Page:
I especially liked the chapter about the cats. Describing the animal’s personalities and Sophia’s frustrations with them was really funny and I related to it lots. I think Jansson is great at characterisation; the bluntness of Grandmother and the fleeting dramatic crises of Sophia are so real and I love how the characters bounce off each other. She is brilliant at writing the complexities of relationships.

The setting and it’s description is beautiful…there is something about islands that I will always be interested in. Jansson keeps up the description of the weather and wind constantly, but it is not boring; it seems important to the story, maybe because the characters’ lives are so entwined with the surrounding area and nature. The chapter with the storm was definitely the climax of the book, so atmospheric…

It is another book I have read recently describing summer, and it coming to an end (having recently finished Goodbye Tsugumi.) The ending seemed poignant and sad though it doesn’t have to be. Packing things up, anxiously trying not to forget anything, being prepared. But for what? She stays outside and watches the sea… I think the ending was beautiful and melancholy but maybe hopeful. It’s that strange kind of poignancy where you can’t tell whether it’s sad or not. I get that feeling when I go to the beach. Like time is running out and I must appreciate everything in that moment..and the enormity of everything in comparison to you and your life. Maybe The Summer Book is about time and endings as much as life.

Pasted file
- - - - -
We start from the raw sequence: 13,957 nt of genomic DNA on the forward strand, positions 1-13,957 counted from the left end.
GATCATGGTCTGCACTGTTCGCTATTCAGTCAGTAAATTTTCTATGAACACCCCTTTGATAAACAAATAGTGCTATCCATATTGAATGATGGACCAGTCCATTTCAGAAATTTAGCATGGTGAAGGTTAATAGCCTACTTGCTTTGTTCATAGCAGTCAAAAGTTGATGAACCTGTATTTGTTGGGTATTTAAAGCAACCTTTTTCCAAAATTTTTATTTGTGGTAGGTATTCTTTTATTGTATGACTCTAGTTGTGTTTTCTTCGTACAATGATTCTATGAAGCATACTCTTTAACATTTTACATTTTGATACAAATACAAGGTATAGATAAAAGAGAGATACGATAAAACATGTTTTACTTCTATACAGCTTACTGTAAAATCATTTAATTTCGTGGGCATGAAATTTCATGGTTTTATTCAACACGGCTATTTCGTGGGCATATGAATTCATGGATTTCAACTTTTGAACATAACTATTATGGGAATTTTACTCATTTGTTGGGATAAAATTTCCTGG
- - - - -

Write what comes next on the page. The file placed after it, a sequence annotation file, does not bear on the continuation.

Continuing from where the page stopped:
The Kelpie’s Pearls | Review

I found The Kelpie’s Pearls at my grandparents’ house, and what a find. I’m drawn to any story with witches, and I love English and Scottish folklore, so after reading the blurb I started immediately.

All the way through reading this book I thought about how it would make a fantastic Studio Ghibli film. Just the right length and simplicity of narrative, and the imagery of Scottish highlands, burns and moors would be rendered really beautifully. Maybe I thought of that because the main character, Morag, reminds me of Sophie in Howl’s Moving Castle – both the book and the film! She is plucky and doesn’t care what people think, and is committed to her own way of living. (I love no-nonsense old ladies who dabble in witchcraft!) I also enjoyed the cameo of the Loch Ness monster, that was a nice touch.

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Howl’s Moving Castle, 2004. Directed by Hayao Miyazaki

The story is lovely but so is the detail; the kelpie’s pool next to the little house on the hillside, and the way she has tea and scones with ‘royal crowdie’, and the bus; it’s all really nice simplistic rural imagery. The occasional illustrations by Charles Keeping in the 1973 edition I read are beautiful.

I wish I’d read this as a child but to be honest I really enjoyed it as an adult; it’s not a babyish book at all. Anyone who’s a fan of stories about folklore or witchcraft would enjoy this.

As an end note — and spoiler alert — was Morag riding away on the kelpie at the end and ‘leaving this world’ a metaphor for death or even suicide? Her note to Torquil reads this way…I guess if it is, it’s a beautiful metaphor, but sad if she chose to leave because of the unwanted attention from her neighbours.

Read December 2015.